Illnesses and Lifestyle Factors that can Contribute to Hair Loss

Food and hair


Experiencing hair loss can be distressing and not knowing the cause serves to increase stress and anxiety. At the first signs of hair loss in women, it pays to seek medical advice to discover the underlying factors.

It’s also useful to look into hair loss solutions when you are about to embark on certain debilitating medications.

Let's take a look at some illnesses and lifestyle factors that can contribute to hair loss.


A poor diet is bad news for health in general, and your hair health is also affected. A diet high in junk food contains toxins which need to be eliminated from your body, including from the scalp, which results in greasy, limp hair.

Further to that, if you don't receive the full range of nutrition your body needs to function at maximum capacity, the follicles won't be able to produce as much hair, which leads to thinning and loss. Eat plenty of fruits, vegetables, protein and whole grains to ensure you're filling up on vital vitamins and minerals.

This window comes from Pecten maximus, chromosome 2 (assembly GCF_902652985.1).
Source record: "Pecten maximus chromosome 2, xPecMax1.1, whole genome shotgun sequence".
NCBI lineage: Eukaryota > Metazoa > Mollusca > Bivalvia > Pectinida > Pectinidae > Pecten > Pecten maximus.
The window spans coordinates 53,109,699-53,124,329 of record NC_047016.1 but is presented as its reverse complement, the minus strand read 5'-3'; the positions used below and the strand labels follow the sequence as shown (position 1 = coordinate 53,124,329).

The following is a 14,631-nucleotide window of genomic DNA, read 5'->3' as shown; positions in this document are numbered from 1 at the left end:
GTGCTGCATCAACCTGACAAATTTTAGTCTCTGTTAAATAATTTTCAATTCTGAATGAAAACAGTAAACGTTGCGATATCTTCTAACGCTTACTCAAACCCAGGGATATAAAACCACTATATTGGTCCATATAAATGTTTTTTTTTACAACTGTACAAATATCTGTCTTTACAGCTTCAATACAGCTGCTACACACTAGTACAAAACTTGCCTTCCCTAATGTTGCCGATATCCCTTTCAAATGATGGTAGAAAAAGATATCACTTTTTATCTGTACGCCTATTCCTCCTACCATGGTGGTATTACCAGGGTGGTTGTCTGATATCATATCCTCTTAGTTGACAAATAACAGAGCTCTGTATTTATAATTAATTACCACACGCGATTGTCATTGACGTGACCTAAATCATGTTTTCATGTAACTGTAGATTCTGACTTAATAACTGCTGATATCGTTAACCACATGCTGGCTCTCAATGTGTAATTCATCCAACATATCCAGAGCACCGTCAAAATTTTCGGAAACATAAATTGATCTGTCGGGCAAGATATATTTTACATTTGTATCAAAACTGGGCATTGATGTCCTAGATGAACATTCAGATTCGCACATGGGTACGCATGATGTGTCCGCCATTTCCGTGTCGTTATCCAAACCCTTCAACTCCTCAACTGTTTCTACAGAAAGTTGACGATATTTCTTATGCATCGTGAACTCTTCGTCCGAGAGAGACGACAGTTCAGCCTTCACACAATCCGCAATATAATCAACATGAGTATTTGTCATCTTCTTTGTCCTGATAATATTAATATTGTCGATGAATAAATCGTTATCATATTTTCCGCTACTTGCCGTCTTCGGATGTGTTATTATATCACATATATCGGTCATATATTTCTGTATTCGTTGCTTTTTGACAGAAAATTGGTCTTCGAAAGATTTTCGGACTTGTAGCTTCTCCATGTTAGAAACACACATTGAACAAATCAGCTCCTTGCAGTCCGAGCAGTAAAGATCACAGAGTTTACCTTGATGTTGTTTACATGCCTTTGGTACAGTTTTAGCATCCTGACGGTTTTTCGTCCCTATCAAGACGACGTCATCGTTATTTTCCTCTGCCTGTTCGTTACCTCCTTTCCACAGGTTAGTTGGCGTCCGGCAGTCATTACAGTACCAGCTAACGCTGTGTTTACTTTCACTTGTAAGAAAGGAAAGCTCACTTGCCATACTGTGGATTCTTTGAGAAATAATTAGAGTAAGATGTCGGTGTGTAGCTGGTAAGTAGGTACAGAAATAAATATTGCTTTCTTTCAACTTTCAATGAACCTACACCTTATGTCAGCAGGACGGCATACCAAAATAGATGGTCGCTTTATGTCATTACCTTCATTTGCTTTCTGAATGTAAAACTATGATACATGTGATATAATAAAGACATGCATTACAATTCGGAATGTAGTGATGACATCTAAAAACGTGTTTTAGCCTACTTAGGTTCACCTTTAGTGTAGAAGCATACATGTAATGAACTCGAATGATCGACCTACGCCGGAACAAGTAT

In a fast-paced world it's easy to become stressed. However, if stress rules your life, the hormones released to put your body into 'flight or fight' mode, can take their toll on your health. With more hormones in your bloodstream, your hair cycle is disrupted and essential nutrients are depleted. Take steps to monitor and alleviate stress on a daily basis with exercise, relaxation and good sleeping habits.


We all know that smoking is bad for our health, but it also impacts the normal function of hair growth. The toxins released enter the hair follicles and blood circulation is reduced, which impedes new hair growth. Seek medical advice on giving up smoking to increase the health of your hair and overall wellbeing.

Illnesses and medications

Certain Illnesses, conditions and the medications associated with them are common causes of hair loss. Those associated with hair loss include:

Thyroid disorders

Once you understand how and why you're experiencing hair loss, you can get the ball rolling towards finding the perfect hair loss treatment for you.

Your solution could be found in wigs for women, extensions, hair transplants or even cosmetic hair thickener, so you can rest assured there is a suitable solution out there for you.

The Link Between Contraception and Hair Loss



Whether you've read the headlines or you've experienced it yourself, there's no doubt that a common side effect of the birth control pill is hair loss in women. Some women experience hair loss while they're on the pill, while others don't notice the effects until several weeks after stopping it.